Then and Now with Michelle Law

This year we have been featuring women who reflect on the past and the future for themselves and others as migrant women living in Australia. This WRAP we have the privilege to publish part of Michelle Law’s moving key note speech at this year’s Gala event.

Migrant women matter, they’ve always mattered, and in the current political climate which demonises refugees, permits inhumane offshore detention, promotes fear mongering about migration, and supports the rally cry that it’s “OK to be white”—migrant women matter more now than ever.

As a second-generation immigrant, I’ve witnessed first hand the struggles faced by my mum, aunts and grandmother as they strove to make sense of a foreign culture and its health system. In fact, it wasn’t until I started writing this speech that I began to fully appreciate the challenges faced by the migrant women in my family, and how this affected and continues to affect the physical and mental health of the generations that followed them.

When you’re a woman of colour living in a white supremacist and patriarchal society, forms of institutionalised oppression compound on each other: racism, sexism, ageism, classism.

It’s why I’m grateful and relieved that organisations like the Multicultural Centre for Women’s Health exist. Their work is more necessary than ever before because it’s grounded in care and humanity, something that feels distinctly lacking amid all this political warfare and in fighting among the right and left.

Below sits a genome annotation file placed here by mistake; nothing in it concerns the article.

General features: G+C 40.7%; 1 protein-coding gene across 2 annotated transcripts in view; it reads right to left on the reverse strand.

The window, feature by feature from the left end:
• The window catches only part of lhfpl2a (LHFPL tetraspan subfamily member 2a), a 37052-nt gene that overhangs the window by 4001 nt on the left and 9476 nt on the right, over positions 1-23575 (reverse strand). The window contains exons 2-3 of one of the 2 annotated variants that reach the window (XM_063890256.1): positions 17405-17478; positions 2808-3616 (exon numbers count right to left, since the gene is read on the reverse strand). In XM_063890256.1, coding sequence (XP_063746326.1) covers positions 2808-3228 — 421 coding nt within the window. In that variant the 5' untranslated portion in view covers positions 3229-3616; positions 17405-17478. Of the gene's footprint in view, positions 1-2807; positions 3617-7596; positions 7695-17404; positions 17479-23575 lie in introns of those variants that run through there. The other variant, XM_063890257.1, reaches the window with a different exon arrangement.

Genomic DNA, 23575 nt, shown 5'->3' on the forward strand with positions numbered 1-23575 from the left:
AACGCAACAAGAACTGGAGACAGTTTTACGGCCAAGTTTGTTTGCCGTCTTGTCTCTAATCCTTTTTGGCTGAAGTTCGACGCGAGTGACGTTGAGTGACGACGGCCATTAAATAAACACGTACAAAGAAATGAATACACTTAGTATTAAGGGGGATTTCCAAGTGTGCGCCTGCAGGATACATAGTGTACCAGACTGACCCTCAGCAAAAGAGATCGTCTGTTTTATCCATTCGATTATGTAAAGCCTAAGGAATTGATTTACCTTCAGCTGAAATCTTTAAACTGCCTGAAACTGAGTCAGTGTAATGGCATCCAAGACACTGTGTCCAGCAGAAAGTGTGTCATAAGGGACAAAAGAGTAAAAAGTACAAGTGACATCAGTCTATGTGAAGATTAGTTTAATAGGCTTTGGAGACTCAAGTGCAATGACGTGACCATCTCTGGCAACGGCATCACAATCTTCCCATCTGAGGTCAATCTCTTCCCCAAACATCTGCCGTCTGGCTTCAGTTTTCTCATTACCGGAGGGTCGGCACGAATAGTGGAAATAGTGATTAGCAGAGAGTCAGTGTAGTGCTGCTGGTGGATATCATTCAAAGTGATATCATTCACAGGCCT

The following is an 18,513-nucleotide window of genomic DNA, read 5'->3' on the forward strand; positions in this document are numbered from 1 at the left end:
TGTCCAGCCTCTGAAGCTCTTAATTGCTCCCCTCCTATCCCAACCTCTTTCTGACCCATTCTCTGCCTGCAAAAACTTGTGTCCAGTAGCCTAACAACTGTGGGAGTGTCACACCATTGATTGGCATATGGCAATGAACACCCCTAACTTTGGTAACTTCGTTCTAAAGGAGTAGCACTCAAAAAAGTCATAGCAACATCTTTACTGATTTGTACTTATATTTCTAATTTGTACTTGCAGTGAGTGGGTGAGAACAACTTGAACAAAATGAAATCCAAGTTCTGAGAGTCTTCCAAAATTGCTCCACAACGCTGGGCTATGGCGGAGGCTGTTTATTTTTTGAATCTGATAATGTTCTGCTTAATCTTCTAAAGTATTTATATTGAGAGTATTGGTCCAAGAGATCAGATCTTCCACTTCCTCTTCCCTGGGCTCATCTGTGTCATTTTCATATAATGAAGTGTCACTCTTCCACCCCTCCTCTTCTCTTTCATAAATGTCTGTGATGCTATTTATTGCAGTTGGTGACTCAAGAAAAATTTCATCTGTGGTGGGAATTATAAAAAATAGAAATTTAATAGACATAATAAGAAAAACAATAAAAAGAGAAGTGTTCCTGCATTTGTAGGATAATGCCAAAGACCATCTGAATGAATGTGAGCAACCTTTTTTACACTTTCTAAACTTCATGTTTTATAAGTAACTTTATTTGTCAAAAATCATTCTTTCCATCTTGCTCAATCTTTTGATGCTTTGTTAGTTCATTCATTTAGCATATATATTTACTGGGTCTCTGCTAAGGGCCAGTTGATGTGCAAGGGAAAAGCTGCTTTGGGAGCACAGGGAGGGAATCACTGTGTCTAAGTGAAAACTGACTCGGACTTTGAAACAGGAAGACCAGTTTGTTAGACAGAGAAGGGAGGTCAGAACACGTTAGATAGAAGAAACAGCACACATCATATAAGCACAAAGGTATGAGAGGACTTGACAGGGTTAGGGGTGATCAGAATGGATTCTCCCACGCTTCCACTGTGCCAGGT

One of my mum’s favourite mottos is, “Your health always comes first, because without your health you have nothing.” Which is ironic, because like many migrant women she always cares for others before she cares for herself. When you have a billion other tasks at hand, like working, child rearing, cooking, cleaning, transporting, instructing, learning a new language, learning to navigate the roads and public transport system, trying new foods, applying for visas, applying for jobs, or simply trying to stay afloat amid a system of poverty—health isn’t a priority.

What often gets overlooked amid all the victimisation of migrant and refugee women in the broader media, is the strength and tenacity of these women. These women were courageous enough to leave everything they know behind in order to rebuild their lives in a country where they will always be second-class citizens. They were willing to make that sacrifice for themselves and their loved ones, even if it broke their hearts. That is a momentous thing that shouldn’t inspire pity. It should inspire admiration and compassion.

If you wish you could spend more time with Michelle Law, watch Homecoming Queens on SBS.